- Students can check in on their seeds and chart their progress in their science journals at regular intervals.
- Las Pilitas nursery, which specializes in CA native plants sells Narrow-leafed Milweed by the pound on their website: http://www.laspilitas.com/nature-of-california/plants/asclepias-fascicularis
Some plants stand out in the plant community as being particularly beneficial in the garden in a number of ways.
Milkweed is one of these and is home to monarch butterflies.
A key to having monarchs in your garden is to have plenty of milkweed around.
Monarch butterflies lay their eggs on the leaves, and their caterpillars feed entirely on a diet of milkweed.
Students plant milkweed seeds and learn about the relationship between milkweed and monarch butterflies.
Plants and animals depend on the resources in the place they live and change their local environment.
· Students learn to plant milkweed
· Students learn that monarch butterfly caterpillars need milkweed to survive
· Milkweed seeds. » Try to find seeds for a variety of milkweed native to Southern California–Asclepias fascicularis (Narrow-leafed or Mexican whorled milkweed) is ideal for restoration efforts.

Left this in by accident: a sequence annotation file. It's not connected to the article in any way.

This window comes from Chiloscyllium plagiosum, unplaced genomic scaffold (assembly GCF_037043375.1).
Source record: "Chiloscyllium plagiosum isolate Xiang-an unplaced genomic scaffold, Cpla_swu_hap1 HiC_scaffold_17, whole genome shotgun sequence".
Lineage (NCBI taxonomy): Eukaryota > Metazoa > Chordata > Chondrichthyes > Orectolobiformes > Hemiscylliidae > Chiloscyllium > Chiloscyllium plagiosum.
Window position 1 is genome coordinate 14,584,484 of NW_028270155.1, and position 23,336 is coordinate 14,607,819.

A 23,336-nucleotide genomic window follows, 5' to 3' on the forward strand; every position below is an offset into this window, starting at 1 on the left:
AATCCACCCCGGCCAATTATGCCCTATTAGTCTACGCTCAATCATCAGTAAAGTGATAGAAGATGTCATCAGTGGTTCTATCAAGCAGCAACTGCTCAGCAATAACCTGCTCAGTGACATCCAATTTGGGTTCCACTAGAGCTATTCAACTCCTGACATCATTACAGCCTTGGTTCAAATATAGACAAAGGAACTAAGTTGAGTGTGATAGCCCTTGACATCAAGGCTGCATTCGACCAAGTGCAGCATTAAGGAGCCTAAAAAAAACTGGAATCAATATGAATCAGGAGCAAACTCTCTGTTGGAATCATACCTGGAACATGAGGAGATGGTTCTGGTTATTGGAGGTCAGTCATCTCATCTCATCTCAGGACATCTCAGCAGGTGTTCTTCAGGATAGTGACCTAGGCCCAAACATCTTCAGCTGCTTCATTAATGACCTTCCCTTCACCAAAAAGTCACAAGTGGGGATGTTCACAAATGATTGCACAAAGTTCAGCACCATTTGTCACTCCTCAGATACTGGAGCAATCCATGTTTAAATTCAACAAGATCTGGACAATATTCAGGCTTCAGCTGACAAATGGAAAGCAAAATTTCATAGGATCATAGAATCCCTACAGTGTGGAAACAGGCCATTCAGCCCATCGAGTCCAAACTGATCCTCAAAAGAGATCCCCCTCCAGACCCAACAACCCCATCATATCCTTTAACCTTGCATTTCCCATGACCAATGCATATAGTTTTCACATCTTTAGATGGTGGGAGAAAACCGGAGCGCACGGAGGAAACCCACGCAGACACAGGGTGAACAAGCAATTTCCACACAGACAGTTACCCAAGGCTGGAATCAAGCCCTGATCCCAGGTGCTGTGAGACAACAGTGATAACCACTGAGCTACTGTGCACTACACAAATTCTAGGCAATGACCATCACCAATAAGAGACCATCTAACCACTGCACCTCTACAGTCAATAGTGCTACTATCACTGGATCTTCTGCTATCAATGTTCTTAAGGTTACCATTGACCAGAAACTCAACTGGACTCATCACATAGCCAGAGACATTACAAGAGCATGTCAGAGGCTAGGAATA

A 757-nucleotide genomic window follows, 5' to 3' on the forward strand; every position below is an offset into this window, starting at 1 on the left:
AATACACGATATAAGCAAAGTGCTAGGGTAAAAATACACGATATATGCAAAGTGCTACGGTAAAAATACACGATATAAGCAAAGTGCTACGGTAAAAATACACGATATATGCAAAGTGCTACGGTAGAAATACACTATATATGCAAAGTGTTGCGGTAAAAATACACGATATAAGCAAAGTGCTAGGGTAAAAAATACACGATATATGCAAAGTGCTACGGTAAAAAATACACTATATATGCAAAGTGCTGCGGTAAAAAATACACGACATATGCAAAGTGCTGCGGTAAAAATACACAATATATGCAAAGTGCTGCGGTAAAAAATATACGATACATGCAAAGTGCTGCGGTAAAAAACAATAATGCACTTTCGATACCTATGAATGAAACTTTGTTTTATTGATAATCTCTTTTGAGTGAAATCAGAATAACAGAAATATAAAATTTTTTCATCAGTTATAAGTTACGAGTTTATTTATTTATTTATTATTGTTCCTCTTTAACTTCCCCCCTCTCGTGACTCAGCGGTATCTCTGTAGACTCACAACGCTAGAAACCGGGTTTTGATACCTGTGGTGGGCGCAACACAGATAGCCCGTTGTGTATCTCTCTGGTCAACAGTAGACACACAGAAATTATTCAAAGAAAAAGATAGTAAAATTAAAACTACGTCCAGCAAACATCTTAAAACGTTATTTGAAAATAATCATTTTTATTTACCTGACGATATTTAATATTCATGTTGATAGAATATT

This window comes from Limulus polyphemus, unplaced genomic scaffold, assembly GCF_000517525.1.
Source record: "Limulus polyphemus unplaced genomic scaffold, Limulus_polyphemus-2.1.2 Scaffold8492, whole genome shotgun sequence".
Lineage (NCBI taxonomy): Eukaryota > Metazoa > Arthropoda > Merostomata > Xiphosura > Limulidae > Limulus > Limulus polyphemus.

· Small shovel
· Organic potting mix (buy bagged or make your own)
· Deep pot(s), seed trays, or outdoor space to plant
· Masking tape and pencil for names and dates
· Spray bottles (optional)
· Have the space where you plan to plant the milkweed ready to plant. Alternatively, you may bring your class out with you to help amend the soil for planting the following day.
· It is important to plant early enough (by at least 2 months) so that the milkweed is available to the Monarch butterflies.
· Read a book about monarch butterflies. Monarch and Milkweed by Helen Frost is a great story of the relationship between monarchs and the milkweed plant with beautiful illustrations.
1. Introduction: Explain that Monarch butterflies and milkweed have a symbiotic relationship, which means that one helps the other. The milkweed provides food and shelter for the Monarch butterflies, their eggs, and their larvae.
2. In the garden, divide your students into groups of 3- 4 and give each group a number of seeds to plant.
3. Firmly press seeds 1/8 inch into the prepared soil and lightly cover with soil (be sure not to bury the seeds too deep because they need lots of sun and warmth to grow).
4. Other plants that have this relationship include basil and tomatoes. Basil improves growth and flavor of tomatoes and repels flies and mosquitoes.
5. If starting in cold weather, you can start these in seed flats or pots in a greenhouse or sunny windowsill.
6. Water gently with spray bottles and keep watered according to instructions on seed pack.
1. Why do we plant milkweed?
2. What do the caterpillars and butterflies use the milkweed for?
3. What are other examples of symbiotic relationships between plants and animals or insects?